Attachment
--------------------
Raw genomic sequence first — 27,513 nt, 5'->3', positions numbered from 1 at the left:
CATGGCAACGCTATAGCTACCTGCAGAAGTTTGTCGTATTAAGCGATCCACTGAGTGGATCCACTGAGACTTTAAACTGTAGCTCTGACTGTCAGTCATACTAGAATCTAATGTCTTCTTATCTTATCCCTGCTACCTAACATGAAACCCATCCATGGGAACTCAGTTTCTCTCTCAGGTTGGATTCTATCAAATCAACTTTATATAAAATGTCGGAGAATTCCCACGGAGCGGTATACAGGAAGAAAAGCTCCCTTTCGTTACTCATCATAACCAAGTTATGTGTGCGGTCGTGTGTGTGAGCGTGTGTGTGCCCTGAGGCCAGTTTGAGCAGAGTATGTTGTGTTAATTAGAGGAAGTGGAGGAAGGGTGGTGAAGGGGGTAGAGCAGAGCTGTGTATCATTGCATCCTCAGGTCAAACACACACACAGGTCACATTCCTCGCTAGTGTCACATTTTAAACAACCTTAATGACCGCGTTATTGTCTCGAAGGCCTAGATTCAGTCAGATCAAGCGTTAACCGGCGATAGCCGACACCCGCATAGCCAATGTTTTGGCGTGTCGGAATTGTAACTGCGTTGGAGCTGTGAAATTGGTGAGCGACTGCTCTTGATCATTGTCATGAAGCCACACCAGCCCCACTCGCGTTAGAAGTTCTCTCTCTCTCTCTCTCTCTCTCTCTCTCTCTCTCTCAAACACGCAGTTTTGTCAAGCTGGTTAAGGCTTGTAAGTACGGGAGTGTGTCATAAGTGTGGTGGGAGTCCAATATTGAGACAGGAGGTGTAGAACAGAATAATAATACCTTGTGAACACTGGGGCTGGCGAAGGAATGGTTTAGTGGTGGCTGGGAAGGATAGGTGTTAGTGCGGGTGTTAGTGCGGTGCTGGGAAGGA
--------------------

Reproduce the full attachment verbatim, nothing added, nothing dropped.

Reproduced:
Raw genomic sequence first — 27,513 nt, 5'->3', positions numbered from 1 at the left:
CATGGCAACGCTATAGCTACCTGCAGAAGTTTGTCGTATTAAGCGATCCACTGAGTGGATCCACTGAGACTTTAAACTGTAGCTCTGACTGTCAGTCATACTAGAATCTAATGTCTTCTTATCTTATCCCTGCTACCTAACATGAAACCCATCCATGGGAACTCAGTTTCTCTCTCAGGTTGGATTCTATCAAATCAACTTTATATAAAATGTCGGAGAATTCCCACGGAGCGGTATACAGGAAGAAAAGCTCCCTTTCGTTACTCATCATAACCAAGTTATGTGTGCGGTCGTGTGTGTGAGCGTGTGTGTGCCCTGAGGCCAGTTTGAGCAGAGTATGTTGTGTTAATTAGAGGAAGTGGAGGAAGGGTGGTGAAGGGGGTAGAGCAGAGCTGTGTATCATTGCATCCTCAGGTCAAACACACACACAGGTCACATTCCTCGCTAGTGTCACATTTTAAACAACCTTAATGACCGCGTTATTGTCTCGAAGGCCTAGATTCAGTCAGATCAAGCGTTAACCGGCGATAGCCGACACCCGCATAGCCAATGTTTTGGCGTGTCGGAATTGTAACTGCGTTGGAGCTGTGAAATTGGTGAGCGACTGCTCTTGATCATTGTCATGAAGCCACACCAGCCCCACTCGCGTTAGAAGTTCTCTCTCTCTCTCTCTCTCTCTCTCTCTCTCTCTCTCAAACACGCAGTTTTGTCAAGCTGGTTAAGGCTTGTAAGTACGGGAGTGTGTCATAAGTGTGGTGGGAGTCCAATATTGAGACAGGAGGTGTAGAACAGAATAATAATACCTTGTGAACACTGGGGCTGGCGAAGGAATGGTTTAGTGGTGGCTGGGAAGGATAGGTGTTAGTGCGGGTGTTAGTGCGGTGCTGGGAAGGA